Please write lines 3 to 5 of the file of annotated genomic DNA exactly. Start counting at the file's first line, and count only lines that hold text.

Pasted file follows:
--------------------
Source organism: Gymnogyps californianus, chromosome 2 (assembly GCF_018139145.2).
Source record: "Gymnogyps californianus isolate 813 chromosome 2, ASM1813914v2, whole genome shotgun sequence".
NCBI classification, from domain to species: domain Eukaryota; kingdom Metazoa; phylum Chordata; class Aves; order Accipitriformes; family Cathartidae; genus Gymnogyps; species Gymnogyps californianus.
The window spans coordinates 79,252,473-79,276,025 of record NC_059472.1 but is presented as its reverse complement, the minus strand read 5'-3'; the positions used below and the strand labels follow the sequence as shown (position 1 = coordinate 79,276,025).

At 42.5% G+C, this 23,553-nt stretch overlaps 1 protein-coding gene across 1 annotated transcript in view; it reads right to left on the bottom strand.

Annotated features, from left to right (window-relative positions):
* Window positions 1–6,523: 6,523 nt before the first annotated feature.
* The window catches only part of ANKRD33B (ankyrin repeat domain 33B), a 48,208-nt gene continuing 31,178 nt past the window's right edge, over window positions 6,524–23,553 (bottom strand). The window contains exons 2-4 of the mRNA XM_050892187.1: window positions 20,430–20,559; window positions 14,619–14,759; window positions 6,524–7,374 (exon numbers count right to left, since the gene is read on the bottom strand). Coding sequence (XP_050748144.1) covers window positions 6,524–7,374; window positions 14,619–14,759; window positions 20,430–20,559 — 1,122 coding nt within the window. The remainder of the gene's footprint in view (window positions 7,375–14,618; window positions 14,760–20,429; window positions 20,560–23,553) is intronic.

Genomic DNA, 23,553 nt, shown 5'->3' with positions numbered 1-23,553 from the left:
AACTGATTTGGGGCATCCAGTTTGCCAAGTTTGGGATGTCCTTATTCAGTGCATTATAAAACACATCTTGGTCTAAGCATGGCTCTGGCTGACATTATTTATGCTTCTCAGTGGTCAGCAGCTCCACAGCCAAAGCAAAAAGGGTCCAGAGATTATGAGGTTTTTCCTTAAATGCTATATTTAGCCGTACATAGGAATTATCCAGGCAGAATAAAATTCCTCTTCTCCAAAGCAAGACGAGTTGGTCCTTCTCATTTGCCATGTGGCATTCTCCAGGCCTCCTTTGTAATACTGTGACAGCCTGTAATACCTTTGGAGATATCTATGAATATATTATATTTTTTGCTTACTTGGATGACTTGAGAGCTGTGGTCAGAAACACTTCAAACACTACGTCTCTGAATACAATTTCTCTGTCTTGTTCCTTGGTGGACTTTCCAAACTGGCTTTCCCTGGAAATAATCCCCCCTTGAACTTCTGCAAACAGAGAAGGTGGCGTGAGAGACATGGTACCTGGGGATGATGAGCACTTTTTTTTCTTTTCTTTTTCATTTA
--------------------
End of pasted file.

NCBI classification, from domain to species: domain Eukaryota; kingdom Metazoa; phylum Chordata; class Aves; order Accipitriformes; family Cathartidae; genus Gymnogyps; species Gymnogyps californianus.
The window spans coordinates 79,252,473-79,276,025 of record NC_059472.1 but is presented as its reverse complement, the minus strand read 5'-3'; the positions used below and the strand labels follow the sequence as shown (position 1 = coordinate 79,276,025).

At 42.5% G+C, this 23,553-nt stretch overlaps 1 protein-coding gene across 1 annotated transcript in view; it reads right to left on the bottom strand.